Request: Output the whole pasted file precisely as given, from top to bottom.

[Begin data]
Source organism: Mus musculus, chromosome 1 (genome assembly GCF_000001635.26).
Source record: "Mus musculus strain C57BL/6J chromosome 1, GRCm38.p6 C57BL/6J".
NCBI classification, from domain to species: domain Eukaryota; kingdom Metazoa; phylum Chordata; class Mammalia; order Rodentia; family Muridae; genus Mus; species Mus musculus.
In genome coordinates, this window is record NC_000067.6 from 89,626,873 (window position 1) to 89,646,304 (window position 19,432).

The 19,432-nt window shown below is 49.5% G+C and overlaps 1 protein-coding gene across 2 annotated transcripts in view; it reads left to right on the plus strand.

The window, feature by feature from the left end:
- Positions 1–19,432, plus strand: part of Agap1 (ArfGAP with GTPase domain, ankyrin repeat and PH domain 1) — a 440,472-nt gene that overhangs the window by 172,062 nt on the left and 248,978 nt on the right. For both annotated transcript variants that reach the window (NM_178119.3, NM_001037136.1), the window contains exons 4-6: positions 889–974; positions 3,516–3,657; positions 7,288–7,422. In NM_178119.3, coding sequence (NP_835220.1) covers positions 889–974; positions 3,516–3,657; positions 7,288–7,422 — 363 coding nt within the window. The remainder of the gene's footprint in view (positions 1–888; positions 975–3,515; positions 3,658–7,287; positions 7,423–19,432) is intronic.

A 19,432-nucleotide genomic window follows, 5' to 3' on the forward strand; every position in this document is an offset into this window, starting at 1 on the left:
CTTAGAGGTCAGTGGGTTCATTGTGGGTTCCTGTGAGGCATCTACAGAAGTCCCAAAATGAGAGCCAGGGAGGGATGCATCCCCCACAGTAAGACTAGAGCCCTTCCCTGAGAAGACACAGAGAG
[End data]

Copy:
Source organism: Mus musculus, chromosome 1 (genome assembly GCF_000001635.26).
Source record: "Mus musculus strain C57BL/6J chromosome 1, GRCm38.p6 C57BL/6J".
NCBI classification, from domain to species: domain Eukaryota; kingdom Metazoa; phylum Chordata; class Mammalia; order Rodentia; family Muridae; genus Mus; species Mus musculus.
In genome coordinates, this window is record NC_000067.6 from 89,626,873 (window position 1) to 89,646,304 (window position 19,432).

The 19,432-nt window shown below is 49.5% G+C and overlaps 1 protein-coding gene across 2 annotated transcripts in view; it reads left to right on the plus strand.

The window, feature by feature from the left end:
- Positions 1–19,432, plus strand: part of Agap1 (ArfGAP with GTPase domain, ankyrin repeat and PH domain 1) — a 440,472-nt gene that overhangs the window by 172,062 nt on the left and 248,978 nt on the right. For both annotated transcript variants that reach the window (NM_178119.3, NM_001037136.1), the window contains exons 4-6: positions 889–974; positions 3,516–3,657; positions 7,288–7,422. In NM_178119.3, coding sequence (NP_835220.1) covers positions 889–974; positions 3,516–3,657; positions 7,288–7,422 — 363 coding nt within the window. The remainder of the gene's footprint in view (positions 1–888; positions 975–3,515; positions 3,658–7,287; positions 7,423–19,432) is intronic.

A 19,432-nucleotide genomic window follows, 5' to 3' on the forward strand; every position in this document is an offset into this window, starting at 1 on the left:
CTTAGAGGTCAGTGGGTTCATTGTGGGTTCCTGTGAGGCATCTACAGAAGTCCCAAAATGAGAGCCAGGGAGGGATGCATCCCCCACAGTAAGACTAGAGCCCTTCCCTGAGAAGACACAGAGAG